A con man comes to a Midwestern town with a scam using a boy’s marching band program, but things don’t go according to plan.
The Artisan Center Theater, a non profit community black box theater in Hurst Texas has brought Meredith Willson’s “The Music Man” to life with all the fanfare and brilliance one would expect from an equity house.
“The Music Man” is a musical with book, music, and lyrics by Meredith Willson, based on the story by Willson and Franklin Lacey. The plot concerns con-man Harold Hill, who poses as a boys band organizer/leader selling instruments, uniforms and instruction books to the naive Iowa townsfolk. He promises to train the members of the new band, but Harold Hill is no musician, and plans to skip town as soon as he’s paid. Prim librarian and piano teacher Marian sees through him, but when Harold helps her younger brother overcome his lisp and social awkwardness, Marian begins to fall in love. Harold risks being caught in his con to hold on to the chance of something real.
Artisan Center Theater is celebrating it’s 12th season of live theater with “The Music Man” leading the parade of summer productions. ACT supports a community theater, children’s theater and performing arts academy in the heart of the mid cities. It is a 100% community sponsored and performer are all local volunteers who donate their time and considerable talents for the love of theater.
Please do not let the community theater label mislead your conceptions of ACT. It is every bit as polished and well produced as many performances I’ve seen at Casa Manana in Ft. Worth, and Theater Two in Dallas. All of their shows on the main stage are double cast. There are two complete casts that alternate days on which they perform. This allows for more community involvement, and a longer run of each show without fear of actor burnout.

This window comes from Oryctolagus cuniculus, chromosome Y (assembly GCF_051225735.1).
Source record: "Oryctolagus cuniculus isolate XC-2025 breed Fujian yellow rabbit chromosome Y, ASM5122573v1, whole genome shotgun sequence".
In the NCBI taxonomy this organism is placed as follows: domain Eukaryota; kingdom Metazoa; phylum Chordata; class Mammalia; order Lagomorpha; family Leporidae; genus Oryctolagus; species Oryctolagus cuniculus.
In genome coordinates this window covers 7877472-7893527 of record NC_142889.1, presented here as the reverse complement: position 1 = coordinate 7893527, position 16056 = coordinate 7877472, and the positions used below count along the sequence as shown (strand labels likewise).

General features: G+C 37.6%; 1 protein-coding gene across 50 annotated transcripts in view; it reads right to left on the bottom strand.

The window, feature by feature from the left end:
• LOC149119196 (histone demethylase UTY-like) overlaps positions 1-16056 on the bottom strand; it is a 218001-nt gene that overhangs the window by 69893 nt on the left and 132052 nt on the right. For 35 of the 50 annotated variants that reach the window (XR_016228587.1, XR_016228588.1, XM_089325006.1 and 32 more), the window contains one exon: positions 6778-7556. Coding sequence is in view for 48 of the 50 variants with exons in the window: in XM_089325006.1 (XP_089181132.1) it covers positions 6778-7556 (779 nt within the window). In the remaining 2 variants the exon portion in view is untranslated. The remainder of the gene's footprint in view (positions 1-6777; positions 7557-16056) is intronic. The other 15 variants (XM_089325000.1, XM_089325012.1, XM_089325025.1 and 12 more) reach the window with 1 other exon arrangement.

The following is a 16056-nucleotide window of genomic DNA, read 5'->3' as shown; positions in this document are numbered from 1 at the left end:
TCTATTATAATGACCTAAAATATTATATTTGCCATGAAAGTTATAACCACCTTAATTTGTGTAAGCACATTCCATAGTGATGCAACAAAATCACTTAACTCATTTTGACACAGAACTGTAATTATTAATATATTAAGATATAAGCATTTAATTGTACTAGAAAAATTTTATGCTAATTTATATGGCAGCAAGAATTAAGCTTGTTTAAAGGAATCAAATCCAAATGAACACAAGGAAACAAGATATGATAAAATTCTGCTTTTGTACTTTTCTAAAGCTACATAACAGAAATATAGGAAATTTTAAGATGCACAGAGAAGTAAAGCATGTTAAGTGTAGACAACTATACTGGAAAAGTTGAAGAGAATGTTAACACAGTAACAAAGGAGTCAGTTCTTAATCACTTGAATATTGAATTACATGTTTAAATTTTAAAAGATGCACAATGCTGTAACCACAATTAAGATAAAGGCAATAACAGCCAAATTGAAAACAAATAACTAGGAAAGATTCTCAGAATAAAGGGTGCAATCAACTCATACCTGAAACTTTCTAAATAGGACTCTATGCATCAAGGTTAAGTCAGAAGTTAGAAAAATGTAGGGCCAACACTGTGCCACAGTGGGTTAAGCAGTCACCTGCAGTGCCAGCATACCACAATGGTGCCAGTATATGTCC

I attended on Monday night, and was completely swept away with Jeremy Blaido’s portrayal of Professor Harold Hill and Elizabeth Dewhirst’s portrayal of Marian. The two actors give very believable and charming performances. Their clear, strong and very talented voices brought real life to their characters, but when they sing the duet “Till There Was You,” the blending of their voices melts the heart. Bonnie Gentry’s delivery of Mayor Shinn’s oldest daughter Zaneeta was perfection. Her clear pitch perfect voice, graceful dancing and comical delivery have me anxious to see her in future productions. Hill and his best friend Marcellus Washburn (Eric Gentry) seamed as though they had been working together for years. I never once doubted that they were the best of old friends. Gentry not only gave a fantastic performance with spot on dialect and mannerisms, but is a brilliant dancer.
ACT is a very intimate black box experience. The action is never more than a few feet away from the audience, sometimes not more than a few inches! The sweeping dance choreography left me breathless on several occasions as high kicks seamed to almost clip my hat. The iconic barbershop quartet that Professor Hill tricks the school board into forming deliver show stopping numbers throughout the musical.
Thank you ACT for a charming and magical night at the theater.
“The Music Man” runs May 22nd – July 4th with performances M – F at 7:30pm and two shows on Saturday at 3:00pm and 7:30pm. Complete show, audition and class schedules can be seen on ACT’s website: http://artisanct.com/